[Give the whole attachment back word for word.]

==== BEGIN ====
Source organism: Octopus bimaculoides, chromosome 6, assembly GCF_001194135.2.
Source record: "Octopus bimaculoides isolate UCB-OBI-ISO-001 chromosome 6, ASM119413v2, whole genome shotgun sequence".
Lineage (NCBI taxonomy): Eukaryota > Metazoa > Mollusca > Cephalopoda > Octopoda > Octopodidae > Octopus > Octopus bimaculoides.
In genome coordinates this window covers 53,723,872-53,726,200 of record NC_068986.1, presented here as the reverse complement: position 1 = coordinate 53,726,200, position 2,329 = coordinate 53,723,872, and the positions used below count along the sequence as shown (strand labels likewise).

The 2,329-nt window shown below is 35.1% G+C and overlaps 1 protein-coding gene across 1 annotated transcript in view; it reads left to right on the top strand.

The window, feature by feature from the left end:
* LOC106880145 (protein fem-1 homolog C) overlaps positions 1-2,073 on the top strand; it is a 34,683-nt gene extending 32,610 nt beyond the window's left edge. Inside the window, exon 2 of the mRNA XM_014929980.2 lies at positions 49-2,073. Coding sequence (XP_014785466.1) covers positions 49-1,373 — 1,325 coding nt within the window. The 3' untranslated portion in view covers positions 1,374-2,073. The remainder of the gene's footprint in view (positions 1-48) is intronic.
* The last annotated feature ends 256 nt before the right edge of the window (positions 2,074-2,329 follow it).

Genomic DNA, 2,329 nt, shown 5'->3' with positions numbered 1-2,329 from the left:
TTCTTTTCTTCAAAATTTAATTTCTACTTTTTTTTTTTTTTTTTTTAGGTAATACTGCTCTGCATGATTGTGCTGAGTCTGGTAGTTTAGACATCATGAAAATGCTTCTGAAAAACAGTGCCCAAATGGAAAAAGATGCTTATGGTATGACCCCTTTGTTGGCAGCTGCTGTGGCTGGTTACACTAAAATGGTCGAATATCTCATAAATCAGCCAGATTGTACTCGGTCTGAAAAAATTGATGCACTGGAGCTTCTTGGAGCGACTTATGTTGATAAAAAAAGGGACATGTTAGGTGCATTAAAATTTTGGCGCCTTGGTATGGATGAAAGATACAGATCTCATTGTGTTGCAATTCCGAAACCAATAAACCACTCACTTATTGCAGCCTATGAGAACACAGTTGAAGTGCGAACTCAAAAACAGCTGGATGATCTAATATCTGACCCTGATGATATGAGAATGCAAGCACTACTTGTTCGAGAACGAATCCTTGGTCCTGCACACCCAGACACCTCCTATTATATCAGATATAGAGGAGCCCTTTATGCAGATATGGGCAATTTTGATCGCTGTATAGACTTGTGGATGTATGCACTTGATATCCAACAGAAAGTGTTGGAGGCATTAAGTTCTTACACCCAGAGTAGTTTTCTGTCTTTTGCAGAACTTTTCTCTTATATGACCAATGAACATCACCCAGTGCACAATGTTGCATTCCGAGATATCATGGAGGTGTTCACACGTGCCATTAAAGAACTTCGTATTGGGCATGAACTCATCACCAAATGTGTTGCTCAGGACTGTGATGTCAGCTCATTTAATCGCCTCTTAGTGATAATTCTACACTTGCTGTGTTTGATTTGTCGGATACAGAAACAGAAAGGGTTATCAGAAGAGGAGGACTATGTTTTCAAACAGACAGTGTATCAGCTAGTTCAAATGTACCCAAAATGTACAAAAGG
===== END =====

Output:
Source organism: Octopus bimaculoides, chromosome 6, assembly GCF_001194135.2.
Source record: "Octopus bimaculoides isolate UCB-OBI-ISO-001 chromosome 6, ASM119413v2, whole genome shotgun sequence".
Lineage (NCBI taxonomy): Eukaryota > Metazoa > Mollusca > Cephalopoda > Octopoda > Octopodidae > Octopus > Octopus bimaculoides.
In genome coordinates this window covers 53,723,872-53,726,200 of record NC_068986.1, presented here as the reverse complement: position 1 = coordinate 53,726,200, position 2,329 = coordinate 53,723,872, and the positions used below count along the sequence as shown (strand labels likewise).

The 2,329-nt window shown below is 35.1% G+C and overlaps 1 protein-coding gene across 1 annotated transcript in view; it reads left to right on the top strand.

The window, feature by feature from the left end:
* LOC106880145 (protein fem-1 homolog C) overlaps positions 1-2,073 on the top strand; it is a 34,683-nt gene extending 32,610 nt beyond the window's left edge. Inside the window, exon 2 of the mRNA XM_014929980.2 lies at positions 49-2,073. Coding sequence (XP_014785466.1) covers positions 49-1,373 — 1,325 coding nt within the window. The 3' untranslated portion in view covers positions 1,374-2,073. The remainder of the gene's footprint in view (positions 1-48) is intronic.
* The last annotated feature ends 256 nt before the right edge of the window (positions 2,074-2,329 follow it).

Genomic DNA, 2,329 nt, shown 5'->3' with positions numbered 1-2,329 from the left:
TTCTTTTCTTCAAAATTTAATTTCTACTTTTTTTTTTTTTTTTTTTAGGTAATACTGCTCTGCATGATTGTGCTGAGTCTGGTAGTTTAGACATCATGAAAATGCTTCTGAAAAACAGTGCCCAAATGGAAAAAGATGCTTATGGTATGACCCCTTTGTTGGCAGCTGCTGTGGCTGGTTACACTAAAATGGTCGAATATCTCATAAATCAGCCAGATTGTACTCGGTCTGAAAAAATTGATGCACTGGAGCTTCTTGGAGCGACTTATGTTGATAAAAAAAGGGACATGTTAGGTGCATTAAAATTTTGGCGCCTTGGTATGGATGAAAGATACAGATCTCATTGTGTTGCAATTCCGAAACCAATAAACCACTCACTTATTGCAGCCTATGAGAACACAGTTGAAGTGCGAACTCAAAAACAGCTGGATGATCTAATATCTGACCCTGATGATATGAGAATGCAAGCACTACTTGTTCGAGAACGAATCCTTGGTCCTGCACACCCAGACACCTCCTATTATATCAGATATAGAGGAGCCCTTTATGCAGATATGGGCAATTTTGATCGCTGTATAGACTTGTGGATGTATGCACTTGATATCCAACAGAAAGTGTTGGAGGCATTAAGTTCTTACACCCAGAGTAGTTTTCTGTCTTTTGCAGAACTTTTCTCTTATATGACCAATGAACATCACCCAGTGCACAATGTTGCATTCCGAGATATCATGGAGGTGTTCACACGTGCCATTAAAGAACTTCGTATTGGGCATGAACTCATCACCAAATGTGTTGCTCAGGACTGTGATGTCAGCTCATTTAATCGCCTCTTAGTGATAATTCTACACTTGCTGTGTTTGATTTGTCGGATACAGAAACAGAAAGGGTTATCAGAAGAGGAGGACTATGTTTTCAAACAGACAGTGTATCAGCTAGTTCAAATGTACCCAAAATGTACAAAAGG